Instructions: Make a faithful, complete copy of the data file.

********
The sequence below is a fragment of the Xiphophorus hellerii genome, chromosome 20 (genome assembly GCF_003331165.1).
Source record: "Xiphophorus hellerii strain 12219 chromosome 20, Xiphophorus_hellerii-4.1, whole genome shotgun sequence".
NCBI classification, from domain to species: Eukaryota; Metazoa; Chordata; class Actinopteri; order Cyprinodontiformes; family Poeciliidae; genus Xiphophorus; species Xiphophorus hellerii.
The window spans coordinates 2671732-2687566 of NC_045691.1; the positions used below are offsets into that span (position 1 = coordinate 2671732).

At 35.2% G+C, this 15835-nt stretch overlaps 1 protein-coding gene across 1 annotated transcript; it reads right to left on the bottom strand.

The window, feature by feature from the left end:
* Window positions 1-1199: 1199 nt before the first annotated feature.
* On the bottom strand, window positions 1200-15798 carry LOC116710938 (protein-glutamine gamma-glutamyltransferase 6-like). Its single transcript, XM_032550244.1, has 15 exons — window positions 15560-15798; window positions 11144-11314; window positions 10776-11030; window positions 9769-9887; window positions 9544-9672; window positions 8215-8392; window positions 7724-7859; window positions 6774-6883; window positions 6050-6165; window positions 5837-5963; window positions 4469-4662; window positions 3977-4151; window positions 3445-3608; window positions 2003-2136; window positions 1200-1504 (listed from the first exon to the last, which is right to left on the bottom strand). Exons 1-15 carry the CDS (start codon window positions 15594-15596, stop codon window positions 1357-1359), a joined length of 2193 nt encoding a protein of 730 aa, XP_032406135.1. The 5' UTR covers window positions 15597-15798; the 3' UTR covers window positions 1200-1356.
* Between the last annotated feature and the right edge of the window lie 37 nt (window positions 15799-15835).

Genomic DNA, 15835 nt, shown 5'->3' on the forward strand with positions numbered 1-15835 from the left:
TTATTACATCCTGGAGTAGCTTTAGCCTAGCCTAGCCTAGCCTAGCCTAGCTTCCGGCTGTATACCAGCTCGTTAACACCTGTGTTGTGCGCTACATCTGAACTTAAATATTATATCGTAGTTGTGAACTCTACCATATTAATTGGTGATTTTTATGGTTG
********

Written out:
The sequence below is a fragment of the Xiphophorus hellerii genome, chromosome 20 (genome assembly GCF_003331165.1).
Source record: "Xiphophorus hellerii strain 12219 chromosome 20, Xiphophorus_hellerii-4.1, whole genome shotgun sequence".
NCBI classification, from domain to species: Eukaryota; Metazoa; Chordata; class Actinopteri; order Cyprinodontiformes; family Poeciliidae; genus Xiphophorus; species Xiphophorus hellerii.
The window spans coordinates 2671732-2687566 of NC_045691.1; the positions used below are offsets into that span (position 1 = coordinate 2671732).

At 35.2% G+C, this 15835-nt stretch overlaps 1 protein-coding gene across 1 annotated transcript; it reads right to left on the bottom strand.

The window, feature by feature from the left end:
* Window positions 1-1199: 1199 nt before the first annotated feature.
* On the bottom strand, window positions 1200-15798 carry LOC116710938 (protein-glutamine gamma-glutamyltransferase 6-like). Its single transcript, XM_032550244.1, has 15 exons — window positions 15560-15798; window positions 11144-11314; window positions 10776-11030; window positions 9769-9887; window positions 9544-9672; window positions 8215-8392; window positions 7724-7859; window positions 6774-6883; window positions 6050-6165; window positions 5837-5963; window positions 4469-4662; window positions 3977-4151; window positions 3445-3608; window positions 2003-2136; window positions 1200-1504 (listed from the first exon to the last, which is right to left on the bottom strand). Exons 1-15 carry the CDS (start codon window positions 15594-15596, stop codon window positions 1357-1359), a joined length of 2193 nt encoding a protein of 730 aa, XP_032406135.1. The 5' UTR covers window positions 15597-15798; the 3' UTR covers window positions 1200-1356.
* Between the last annotated feature and the right edge of the window lie 37 nt (window positions 15799-15835).

Genomic DNA, 15835 nt, shown 5'->3' on the forward strand with positions numbered 1-15835 from the left:
TTATTACATCCTGGAGTAGCTTTAGCCTAGCCTAGCCTAGCCTAGCCTAGCTTCCGGCTGTATACCAGCTCGTTAACACCTGTGTTGTGCGCTACATCTGAACTTAAATATTATATCGTAGTTGTGAACTCTACCATATTAATTGGTGATTTTTATGGTTG